Thursday, March 18, 2010
So...speaking of leaving these "narcotic fields," I will be leaving for Manali, India, on April 8 and returning on the 20th. I thought I would address the background of this whole shindig a little bit:
Last fall, upon returning from a summer of teaching music in Pennsylvania, I began seriously considering the idea of putting money back to spend a month in India. My daydreaming consisted of living and working alongside of two dear missionary friends already stationed there and spending a considerable amount of time studying the native music of that region. I have always wanted to study ethnomusicology, either independently or through a graduate program, so the idea of visiting friends, leaving the country, and embarking on my first ethnomusicological endeavor seemed like the perfect plan.
It was around this time, of course, that my heart began to direct itself (or be directed, however you see it) elsewhere: towards living in a city again and the higher likelihood of having music-related opportunities that didn't include being a music minister or a music teacher in a public school system (no offense, non-cities). Of course, the opportunities started showing up unexpectedly and I didn't feel that it would be the wisest decision to ignore them. So, as you've probably guessed, I put India on hold to move to a city and pursue music.
Fast forward to a month (ish) ago. I get a call from my good friend, Justin Brock, asking me if I want to join a team of people headed to Manali for the month of April. My first response? "What's the cost?" When I was given the answer, I immediately shut the trip out of my mind. There was no way I could come up with that money while transitioning out of a decent-paying job to a much lesser-paying music teaching job. In addition, I was content keeping India in the backseat for a while longer if it meant I would be pursuing what I loved.
Sometimes you get the feeling that you should be somewhere doing something. It could be completely random, so completely left field, so far from good rationale. But the idea just grows and grows and becomes completely unignorable. I tried to shake it, I really did. But it didn't take very long for me to realize that this was a place and a time that I needed to be a part of for whatever unknown reason. I always find it amusing when you leave an idea or dream behind, find contentment without it, and it still finds its' way back to you when you least expect it. I mean, not only will I be working alongside of those same missionary friends, but I will also be given opportunity to teach and assist in music projects in the orphanages and schools there.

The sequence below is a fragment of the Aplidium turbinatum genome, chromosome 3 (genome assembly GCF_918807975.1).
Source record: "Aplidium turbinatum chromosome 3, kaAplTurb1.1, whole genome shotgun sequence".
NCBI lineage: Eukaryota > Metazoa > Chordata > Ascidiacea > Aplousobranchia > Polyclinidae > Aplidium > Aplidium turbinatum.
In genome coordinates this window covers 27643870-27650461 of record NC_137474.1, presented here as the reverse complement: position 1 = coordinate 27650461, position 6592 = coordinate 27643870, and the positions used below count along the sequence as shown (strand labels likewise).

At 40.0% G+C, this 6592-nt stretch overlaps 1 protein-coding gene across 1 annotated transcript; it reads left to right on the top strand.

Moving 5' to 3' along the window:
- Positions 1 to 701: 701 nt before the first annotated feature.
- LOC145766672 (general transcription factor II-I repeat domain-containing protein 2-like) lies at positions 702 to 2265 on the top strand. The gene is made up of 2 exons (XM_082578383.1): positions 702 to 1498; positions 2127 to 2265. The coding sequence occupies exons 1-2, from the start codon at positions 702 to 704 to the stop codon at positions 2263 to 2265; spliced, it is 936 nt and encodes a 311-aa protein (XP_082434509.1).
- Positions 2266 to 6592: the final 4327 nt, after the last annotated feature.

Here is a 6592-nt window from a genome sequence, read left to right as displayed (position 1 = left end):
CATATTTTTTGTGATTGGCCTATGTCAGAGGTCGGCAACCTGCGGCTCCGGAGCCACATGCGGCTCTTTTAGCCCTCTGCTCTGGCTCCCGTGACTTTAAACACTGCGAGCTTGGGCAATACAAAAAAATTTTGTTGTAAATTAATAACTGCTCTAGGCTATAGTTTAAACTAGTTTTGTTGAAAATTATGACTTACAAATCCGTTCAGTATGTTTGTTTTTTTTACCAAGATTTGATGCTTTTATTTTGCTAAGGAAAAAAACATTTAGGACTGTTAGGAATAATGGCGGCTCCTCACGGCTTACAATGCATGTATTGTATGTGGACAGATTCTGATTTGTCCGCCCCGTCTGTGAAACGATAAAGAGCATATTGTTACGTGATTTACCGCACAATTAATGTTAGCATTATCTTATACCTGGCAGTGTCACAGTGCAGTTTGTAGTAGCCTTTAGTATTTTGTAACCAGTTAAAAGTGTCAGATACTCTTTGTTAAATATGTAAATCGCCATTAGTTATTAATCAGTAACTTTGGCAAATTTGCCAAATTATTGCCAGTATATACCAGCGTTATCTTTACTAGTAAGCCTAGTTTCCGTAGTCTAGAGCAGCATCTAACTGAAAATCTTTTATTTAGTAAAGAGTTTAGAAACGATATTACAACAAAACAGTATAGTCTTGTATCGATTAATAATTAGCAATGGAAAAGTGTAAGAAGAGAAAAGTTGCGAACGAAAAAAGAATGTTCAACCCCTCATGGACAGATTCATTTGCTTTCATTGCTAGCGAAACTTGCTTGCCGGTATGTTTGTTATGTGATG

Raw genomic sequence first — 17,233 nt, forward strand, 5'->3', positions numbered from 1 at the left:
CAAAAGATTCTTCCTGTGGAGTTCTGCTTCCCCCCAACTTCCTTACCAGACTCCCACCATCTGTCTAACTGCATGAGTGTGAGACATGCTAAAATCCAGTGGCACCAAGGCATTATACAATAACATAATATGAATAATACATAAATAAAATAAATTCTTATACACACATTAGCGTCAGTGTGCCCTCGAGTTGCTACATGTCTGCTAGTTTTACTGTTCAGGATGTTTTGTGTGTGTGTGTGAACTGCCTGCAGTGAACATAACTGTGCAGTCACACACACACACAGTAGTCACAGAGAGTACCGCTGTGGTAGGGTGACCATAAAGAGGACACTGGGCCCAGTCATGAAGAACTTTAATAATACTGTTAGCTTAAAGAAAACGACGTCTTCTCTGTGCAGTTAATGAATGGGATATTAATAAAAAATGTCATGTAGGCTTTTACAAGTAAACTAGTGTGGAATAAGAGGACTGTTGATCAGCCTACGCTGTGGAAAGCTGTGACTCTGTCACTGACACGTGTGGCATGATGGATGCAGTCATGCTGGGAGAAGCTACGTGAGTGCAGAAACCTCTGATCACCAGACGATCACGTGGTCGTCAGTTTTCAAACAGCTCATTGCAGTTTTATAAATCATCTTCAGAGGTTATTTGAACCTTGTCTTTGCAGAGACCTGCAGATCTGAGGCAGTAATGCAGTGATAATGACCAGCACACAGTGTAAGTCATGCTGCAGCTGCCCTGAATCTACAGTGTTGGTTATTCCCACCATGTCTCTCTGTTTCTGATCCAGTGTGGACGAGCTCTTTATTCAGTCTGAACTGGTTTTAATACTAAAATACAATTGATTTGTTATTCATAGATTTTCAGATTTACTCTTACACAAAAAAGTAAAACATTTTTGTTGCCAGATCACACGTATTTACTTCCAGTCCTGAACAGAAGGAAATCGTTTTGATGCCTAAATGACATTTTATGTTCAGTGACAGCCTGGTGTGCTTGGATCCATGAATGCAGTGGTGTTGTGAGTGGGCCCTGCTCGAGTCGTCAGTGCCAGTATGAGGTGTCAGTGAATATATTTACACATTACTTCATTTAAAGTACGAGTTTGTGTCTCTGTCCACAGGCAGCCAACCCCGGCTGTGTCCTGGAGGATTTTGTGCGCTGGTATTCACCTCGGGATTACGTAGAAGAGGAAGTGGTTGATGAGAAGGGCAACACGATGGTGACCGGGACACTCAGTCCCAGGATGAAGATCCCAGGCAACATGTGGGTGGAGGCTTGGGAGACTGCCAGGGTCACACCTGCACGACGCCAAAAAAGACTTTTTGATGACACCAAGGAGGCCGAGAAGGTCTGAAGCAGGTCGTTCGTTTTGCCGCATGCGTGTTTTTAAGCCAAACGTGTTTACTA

So here I am. Gearing up to go to Manali, India, in a couple of weeks. And I am ready for whatever is unknown to me now.
Wednesday, March 17, 2010
“There is much to enjoy in their lazy company, in these long Sunday afternoons spent at brunch, drinking champagne and talking about nothing. Still, when I am around this scene, I feel somewhat like Dorothy in the poppy fields of Oz. “Be careful! Don’t fall asleep in this narcotic meadow, or you could doze away the rest of your life here!” –Elizabeth Gilbert (Eat Pray Love)
I am only recently leaving the life of a small town. There are many aspects of small town life that are absolutely breathtaking; aspects I wouldn’t trade for the stereo-typed coldness of a city crowd any day. There is also a certain stagnancy I felt come on as strong as a midwest tornado – the storm of complacency that raged so heavily inside of me that I nearly missed my escape back to the reality of who Erin Dalton, at this moment in time, really is: needing to be on the move and not in the mood for stagnant complacency. Now the need for clarification comes once again: complacency is not bred by living in a small town. I have seen beautiful, monumental movements and actions in small towns. It is all dependent on where you are at the time and how wisely you are using the time spent there. At the time, I was feeling a very strong urge to live in a city again and I felt that I would better thrive in an area where there would be more of an arts-focused crowd. (Though not impossible, I have found that this rarely, unfortunately, happens in small southeastern U.S. towns.)
As all of this was coming to grips in my mind, I had the opportunity to move to Charlotte. This was certainly not the first city on my list of places to move to, but I was not about to pass up cheap rent and good housemates in a city. Not to mention the higher probability of opportunities in the arts (which I have been hugely blessed with since moving!).
"Narcotic fields," in my case at this point in time, have little to do with leaving for the sake of leaving. I have had my fair share of antsy moments - feeling the wanderlusting urge to pack my life belongings and move to another part of the country or world. These "fields" are much more related to the stagnancy that I let myself fall to when I feel like I am lacking the courage to pursue what I was created to be.
I created this blog to document my journey away from the stone walls created by remaining always in narcotic fields; to serve as a reminder that I am not created for stagnancy, but to live and breathe and move as a child who is created for a purpose.